2 Oklahoma Inmates Choose Death By Firing Squad Over Lethal Injection Because It's Quicker

An attorney for two Oklahoma death row inmates involved in a federal lawsuit claiming lethal injections are unconstitutional, offered a judge an alternative method for federal execution on Monday.

Attorney Jim Stronski suggested to Judge Stephen Friot that Donald Grant and Gilbert Postelle be allowed death by firing squad because it wouldn't have as many problems as lethal injections.

"While it may be gruesome to look at, we all agree it will be quicker," Stronski said.

Dr. James Williams, an emergency medicine specialist, testified that a firing squad using four rifles shooting into the "cardiac bundle" of an inmate's heart would be fast and painless.

Williams also said death by firing squad has an extremely low chance of being botched or having complications compared to lethal injection.

Grant and Postelle are set to be executed by lethal injection on January 27 and February 17, respectively, but asked Friot for a temporary injunction to postpone their upcoming executions until after the trial is over to determine if Oklahoma's three-drug lethal injection is constitutional.

Froit did not make a decision on the motion on Monday but said he hopes to have a decision by the end of this week.

"There's a lot for me to get my mind around," Friot said.

Oklahoma Death Row Inmates
Two Oklahoma death row inmates facing executions in the coming months offered firing squad as a less problematic alternative to the state's three-drug lethal injection, one of their attorneys told a federal judge on January 10, 2022. Above, the gurney in the the execution chamber at the Oklahoma State Penitentiary in McAlester on October 9, 2014. Sue Ogrocki/AP Photo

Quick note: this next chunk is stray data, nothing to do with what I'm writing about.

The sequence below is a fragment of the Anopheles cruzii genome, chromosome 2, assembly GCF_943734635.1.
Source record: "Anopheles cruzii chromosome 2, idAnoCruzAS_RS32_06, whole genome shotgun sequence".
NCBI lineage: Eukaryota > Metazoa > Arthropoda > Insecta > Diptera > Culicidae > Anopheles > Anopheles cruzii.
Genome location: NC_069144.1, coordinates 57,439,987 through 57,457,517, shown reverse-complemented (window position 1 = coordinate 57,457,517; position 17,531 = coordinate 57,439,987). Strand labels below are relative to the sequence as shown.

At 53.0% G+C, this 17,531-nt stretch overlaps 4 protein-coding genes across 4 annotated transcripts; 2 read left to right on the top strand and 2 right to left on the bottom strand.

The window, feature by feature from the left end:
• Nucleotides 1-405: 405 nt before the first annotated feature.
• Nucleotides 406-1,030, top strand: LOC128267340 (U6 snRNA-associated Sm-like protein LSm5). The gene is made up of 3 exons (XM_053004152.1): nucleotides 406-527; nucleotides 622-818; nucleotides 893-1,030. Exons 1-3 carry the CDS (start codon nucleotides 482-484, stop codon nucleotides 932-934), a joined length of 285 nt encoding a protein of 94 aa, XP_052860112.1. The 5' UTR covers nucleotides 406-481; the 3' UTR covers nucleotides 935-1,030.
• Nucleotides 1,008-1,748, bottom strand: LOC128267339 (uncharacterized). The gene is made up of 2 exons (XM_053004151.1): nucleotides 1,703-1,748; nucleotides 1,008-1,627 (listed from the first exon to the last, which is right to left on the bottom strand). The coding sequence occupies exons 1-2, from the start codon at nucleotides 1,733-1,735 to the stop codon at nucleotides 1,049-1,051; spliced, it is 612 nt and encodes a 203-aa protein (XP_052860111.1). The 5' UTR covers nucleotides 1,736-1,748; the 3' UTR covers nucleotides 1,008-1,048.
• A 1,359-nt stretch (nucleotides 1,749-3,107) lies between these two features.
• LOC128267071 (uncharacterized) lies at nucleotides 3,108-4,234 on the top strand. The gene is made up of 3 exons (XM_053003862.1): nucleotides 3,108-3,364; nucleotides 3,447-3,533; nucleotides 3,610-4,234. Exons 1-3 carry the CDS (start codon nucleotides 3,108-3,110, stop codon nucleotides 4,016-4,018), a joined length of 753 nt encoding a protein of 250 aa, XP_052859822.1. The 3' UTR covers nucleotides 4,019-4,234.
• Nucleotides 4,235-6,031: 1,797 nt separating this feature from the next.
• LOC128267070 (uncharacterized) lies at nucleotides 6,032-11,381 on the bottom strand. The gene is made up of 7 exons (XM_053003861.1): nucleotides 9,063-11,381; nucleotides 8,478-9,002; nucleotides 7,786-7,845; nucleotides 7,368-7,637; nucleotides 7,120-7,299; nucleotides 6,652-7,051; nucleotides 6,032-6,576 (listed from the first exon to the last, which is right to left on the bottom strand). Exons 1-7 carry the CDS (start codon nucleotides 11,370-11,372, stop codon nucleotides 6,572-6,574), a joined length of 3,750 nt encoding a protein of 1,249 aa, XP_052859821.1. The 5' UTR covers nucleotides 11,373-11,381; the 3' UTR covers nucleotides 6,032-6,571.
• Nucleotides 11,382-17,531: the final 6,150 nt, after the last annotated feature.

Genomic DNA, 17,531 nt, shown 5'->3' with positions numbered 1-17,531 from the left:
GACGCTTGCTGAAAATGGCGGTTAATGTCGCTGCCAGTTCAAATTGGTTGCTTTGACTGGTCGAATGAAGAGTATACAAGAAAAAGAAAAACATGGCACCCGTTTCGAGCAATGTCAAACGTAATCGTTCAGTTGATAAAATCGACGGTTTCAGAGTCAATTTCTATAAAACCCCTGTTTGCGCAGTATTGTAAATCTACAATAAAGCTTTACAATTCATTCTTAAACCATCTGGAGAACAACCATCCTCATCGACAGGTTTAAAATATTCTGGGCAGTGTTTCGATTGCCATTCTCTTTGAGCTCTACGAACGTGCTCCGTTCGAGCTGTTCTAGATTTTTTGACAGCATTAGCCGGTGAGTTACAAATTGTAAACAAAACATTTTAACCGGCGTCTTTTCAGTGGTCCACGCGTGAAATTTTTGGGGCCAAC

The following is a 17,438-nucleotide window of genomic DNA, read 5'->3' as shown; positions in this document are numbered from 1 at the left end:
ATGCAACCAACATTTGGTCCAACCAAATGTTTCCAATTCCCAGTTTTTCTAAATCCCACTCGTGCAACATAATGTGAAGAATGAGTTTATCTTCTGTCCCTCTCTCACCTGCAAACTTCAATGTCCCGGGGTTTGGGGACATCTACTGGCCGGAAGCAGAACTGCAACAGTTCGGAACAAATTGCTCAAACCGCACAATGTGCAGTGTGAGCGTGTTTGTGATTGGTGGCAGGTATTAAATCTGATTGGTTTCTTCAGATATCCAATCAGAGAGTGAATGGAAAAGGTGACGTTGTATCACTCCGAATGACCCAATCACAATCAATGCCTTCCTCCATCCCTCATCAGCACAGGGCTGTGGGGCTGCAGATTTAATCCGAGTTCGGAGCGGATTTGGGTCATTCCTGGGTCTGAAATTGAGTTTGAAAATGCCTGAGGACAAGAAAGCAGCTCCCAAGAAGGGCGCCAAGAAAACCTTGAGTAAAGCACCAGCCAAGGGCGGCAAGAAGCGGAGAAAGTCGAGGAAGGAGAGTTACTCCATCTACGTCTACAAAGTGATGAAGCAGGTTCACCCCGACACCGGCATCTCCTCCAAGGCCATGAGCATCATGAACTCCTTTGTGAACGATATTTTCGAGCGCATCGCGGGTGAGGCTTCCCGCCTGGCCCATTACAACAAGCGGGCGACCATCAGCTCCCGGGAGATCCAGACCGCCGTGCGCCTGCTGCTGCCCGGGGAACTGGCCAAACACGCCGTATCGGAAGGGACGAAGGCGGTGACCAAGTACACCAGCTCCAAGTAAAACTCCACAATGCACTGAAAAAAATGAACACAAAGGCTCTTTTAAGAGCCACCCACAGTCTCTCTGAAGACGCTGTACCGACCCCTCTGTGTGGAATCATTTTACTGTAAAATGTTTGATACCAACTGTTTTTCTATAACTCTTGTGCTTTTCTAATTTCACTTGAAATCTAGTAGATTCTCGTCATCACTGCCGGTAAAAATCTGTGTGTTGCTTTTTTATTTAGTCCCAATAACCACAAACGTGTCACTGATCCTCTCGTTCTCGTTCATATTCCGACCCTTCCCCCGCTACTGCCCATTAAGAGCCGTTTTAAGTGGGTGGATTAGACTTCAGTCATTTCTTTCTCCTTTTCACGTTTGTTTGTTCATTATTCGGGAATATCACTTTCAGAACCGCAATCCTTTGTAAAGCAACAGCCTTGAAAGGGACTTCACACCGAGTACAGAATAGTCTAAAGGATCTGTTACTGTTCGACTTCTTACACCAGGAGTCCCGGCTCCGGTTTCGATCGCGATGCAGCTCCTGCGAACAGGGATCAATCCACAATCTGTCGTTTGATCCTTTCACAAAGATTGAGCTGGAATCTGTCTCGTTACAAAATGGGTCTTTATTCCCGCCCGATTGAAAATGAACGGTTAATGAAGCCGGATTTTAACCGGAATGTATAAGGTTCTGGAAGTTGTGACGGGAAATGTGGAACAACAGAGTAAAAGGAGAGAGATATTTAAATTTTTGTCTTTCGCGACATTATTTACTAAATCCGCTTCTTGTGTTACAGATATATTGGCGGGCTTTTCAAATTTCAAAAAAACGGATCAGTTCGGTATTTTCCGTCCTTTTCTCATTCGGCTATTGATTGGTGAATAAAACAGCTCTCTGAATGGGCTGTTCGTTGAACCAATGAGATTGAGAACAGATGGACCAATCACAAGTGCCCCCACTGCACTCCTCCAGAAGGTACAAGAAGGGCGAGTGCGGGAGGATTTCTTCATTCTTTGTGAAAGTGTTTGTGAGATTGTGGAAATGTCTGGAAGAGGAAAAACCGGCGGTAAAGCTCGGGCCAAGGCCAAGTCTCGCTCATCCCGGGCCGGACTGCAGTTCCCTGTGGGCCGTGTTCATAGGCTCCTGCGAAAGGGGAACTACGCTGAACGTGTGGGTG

Oklahoma has never used firing squad as a method of executing prisoners since statehood, but current state law does allow for its use if other methods, like lethal injection, were determined to be unconstitutional or otherwise unavailable. The Oklahoma Department of Corrections does not currently have execution protocols in place for any method other than lethal injection.

Friot also heard testimony from Justin Farris, chief of operations at the Department of Corrections, about the recent lethal injections of death row inmates John Marion Grant and Bigler Stouffer late last year.

Farris, who was inside the death chamber for both executions, described the two lethal injections as being on "opposite ends of the spectrum."

Grant, who was declared dead after vomiting and convulsing on the gurney, was angry, hurling expletives and resisting the execution by trying to flex his arms and legs, Farris said. Stouffer, on the other hand, "was just as polite as you can imagine under the circumstances," Farris said.

Farris also testified that the doctor who inserts the intravenous lines and helps oversee the lethal injections is paid $15,000 for each execution he attends, as well as $1,000 for every day of training. DOC policy prohibits the release of the names of execution team members, and the doctor wore a mask during Grant's and Stouffer's executions.

The lethal injection trial is set to begin before Friot on February 28.

Williams has more than 40,000 hours of emergency room experience and who has extensively studied the use of firing squads. He is also the victim of a gunshot wound to the chest area.

The Associated Press contributed to this report.